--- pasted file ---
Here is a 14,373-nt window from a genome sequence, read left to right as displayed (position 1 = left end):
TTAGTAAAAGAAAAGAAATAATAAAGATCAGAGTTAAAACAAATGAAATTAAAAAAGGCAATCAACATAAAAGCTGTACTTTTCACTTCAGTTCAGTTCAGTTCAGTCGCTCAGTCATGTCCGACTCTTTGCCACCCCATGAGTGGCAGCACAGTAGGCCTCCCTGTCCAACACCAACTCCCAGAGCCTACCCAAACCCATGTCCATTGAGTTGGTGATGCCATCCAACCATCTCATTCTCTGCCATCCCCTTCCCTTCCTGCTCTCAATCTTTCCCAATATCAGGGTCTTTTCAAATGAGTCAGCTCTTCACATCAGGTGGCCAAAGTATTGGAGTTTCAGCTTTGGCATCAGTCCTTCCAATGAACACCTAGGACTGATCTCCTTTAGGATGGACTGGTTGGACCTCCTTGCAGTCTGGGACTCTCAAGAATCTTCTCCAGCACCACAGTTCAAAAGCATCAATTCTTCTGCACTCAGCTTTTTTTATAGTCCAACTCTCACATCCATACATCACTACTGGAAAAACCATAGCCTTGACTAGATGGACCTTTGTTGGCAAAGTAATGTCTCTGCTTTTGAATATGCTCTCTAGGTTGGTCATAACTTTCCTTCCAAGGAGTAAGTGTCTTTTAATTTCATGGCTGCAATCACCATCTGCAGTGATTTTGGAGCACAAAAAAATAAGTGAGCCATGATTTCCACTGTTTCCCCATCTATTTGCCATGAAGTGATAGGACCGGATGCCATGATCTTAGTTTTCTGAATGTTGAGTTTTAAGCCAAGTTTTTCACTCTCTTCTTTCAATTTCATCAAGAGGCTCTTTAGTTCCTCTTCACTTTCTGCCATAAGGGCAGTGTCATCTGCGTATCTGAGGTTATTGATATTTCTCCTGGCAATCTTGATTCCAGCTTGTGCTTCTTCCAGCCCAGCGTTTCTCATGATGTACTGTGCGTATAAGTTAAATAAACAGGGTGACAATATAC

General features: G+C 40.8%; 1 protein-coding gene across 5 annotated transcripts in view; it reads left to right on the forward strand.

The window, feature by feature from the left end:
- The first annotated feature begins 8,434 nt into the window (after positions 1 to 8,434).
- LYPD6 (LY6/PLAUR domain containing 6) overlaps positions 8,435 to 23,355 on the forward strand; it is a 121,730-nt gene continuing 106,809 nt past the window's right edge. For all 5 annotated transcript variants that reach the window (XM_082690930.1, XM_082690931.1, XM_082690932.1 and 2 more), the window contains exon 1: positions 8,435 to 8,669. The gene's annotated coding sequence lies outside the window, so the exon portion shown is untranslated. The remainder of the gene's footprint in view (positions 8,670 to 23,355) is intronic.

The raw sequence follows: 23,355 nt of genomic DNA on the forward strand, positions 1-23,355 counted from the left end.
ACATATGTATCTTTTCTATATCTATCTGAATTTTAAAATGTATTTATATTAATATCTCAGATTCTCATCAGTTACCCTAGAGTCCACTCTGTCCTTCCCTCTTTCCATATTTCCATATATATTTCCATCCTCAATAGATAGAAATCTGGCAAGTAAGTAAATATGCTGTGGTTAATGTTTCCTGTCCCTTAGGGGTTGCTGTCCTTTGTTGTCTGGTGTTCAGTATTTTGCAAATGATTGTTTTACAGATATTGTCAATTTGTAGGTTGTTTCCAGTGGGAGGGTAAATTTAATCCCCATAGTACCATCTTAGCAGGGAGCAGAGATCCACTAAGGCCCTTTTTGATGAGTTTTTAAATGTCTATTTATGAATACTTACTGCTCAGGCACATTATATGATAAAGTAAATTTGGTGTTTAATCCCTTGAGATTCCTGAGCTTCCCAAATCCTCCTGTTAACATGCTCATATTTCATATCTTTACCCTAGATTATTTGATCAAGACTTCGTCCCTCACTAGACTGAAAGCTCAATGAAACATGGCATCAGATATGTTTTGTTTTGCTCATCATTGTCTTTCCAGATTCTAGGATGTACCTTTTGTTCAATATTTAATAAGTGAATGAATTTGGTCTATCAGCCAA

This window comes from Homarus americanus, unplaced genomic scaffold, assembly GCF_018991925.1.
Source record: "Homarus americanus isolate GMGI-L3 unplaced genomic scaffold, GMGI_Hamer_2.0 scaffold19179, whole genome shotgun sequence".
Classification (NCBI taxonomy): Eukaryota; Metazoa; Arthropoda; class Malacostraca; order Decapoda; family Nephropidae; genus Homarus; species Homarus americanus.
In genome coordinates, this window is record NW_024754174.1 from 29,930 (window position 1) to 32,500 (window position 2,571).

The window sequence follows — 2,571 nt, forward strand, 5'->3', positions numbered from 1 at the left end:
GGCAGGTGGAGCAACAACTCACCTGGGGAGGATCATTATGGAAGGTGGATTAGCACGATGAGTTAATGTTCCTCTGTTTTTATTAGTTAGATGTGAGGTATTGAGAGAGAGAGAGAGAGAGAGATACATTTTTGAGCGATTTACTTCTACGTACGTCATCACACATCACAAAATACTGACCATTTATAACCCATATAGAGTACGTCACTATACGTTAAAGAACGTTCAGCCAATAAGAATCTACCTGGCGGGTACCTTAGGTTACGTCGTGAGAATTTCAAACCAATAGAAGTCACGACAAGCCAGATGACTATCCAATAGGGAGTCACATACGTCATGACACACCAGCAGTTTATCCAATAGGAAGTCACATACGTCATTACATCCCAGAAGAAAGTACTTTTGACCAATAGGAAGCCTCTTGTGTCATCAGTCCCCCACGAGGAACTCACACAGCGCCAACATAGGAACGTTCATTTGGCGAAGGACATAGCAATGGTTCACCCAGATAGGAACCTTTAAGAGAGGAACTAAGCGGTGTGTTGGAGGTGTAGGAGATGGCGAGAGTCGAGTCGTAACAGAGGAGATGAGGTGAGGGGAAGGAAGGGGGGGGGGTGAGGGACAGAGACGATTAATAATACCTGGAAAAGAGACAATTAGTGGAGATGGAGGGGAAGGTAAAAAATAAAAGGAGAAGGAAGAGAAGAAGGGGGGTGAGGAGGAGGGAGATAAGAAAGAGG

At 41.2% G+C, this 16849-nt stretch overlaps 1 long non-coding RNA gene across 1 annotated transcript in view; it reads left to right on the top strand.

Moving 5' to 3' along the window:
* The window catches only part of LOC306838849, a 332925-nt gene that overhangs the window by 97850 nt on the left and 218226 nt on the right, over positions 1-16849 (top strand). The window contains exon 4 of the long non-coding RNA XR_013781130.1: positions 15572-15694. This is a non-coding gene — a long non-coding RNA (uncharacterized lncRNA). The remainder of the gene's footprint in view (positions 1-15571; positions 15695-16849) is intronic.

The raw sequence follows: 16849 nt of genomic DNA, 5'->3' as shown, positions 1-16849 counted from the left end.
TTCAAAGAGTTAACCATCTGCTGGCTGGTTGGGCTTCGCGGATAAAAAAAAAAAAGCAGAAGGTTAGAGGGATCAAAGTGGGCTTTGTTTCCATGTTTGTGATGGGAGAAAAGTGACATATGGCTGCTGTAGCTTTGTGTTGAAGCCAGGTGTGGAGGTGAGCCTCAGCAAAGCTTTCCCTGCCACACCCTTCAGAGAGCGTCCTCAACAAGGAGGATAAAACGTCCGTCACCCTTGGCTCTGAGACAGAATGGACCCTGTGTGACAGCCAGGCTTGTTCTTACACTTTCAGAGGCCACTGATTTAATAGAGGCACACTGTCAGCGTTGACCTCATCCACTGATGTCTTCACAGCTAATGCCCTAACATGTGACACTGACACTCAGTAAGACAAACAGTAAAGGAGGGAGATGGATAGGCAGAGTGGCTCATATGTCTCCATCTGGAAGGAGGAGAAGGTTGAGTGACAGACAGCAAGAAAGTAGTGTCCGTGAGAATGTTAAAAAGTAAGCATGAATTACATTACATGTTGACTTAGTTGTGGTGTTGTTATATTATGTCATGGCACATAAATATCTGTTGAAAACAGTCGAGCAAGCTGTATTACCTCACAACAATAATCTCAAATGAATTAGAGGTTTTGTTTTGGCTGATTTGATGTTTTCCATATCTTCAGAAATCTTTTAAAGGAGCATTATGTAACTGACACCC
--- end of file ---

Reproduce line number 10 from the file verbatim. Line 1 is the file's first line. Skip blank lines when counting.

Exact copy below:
Source record: "Homarus americanus isolate GMGI-L3 unplaced genomic scaffold, GMGI_Hamer_2.0 scaffold19179, whole genome shotgun sequence".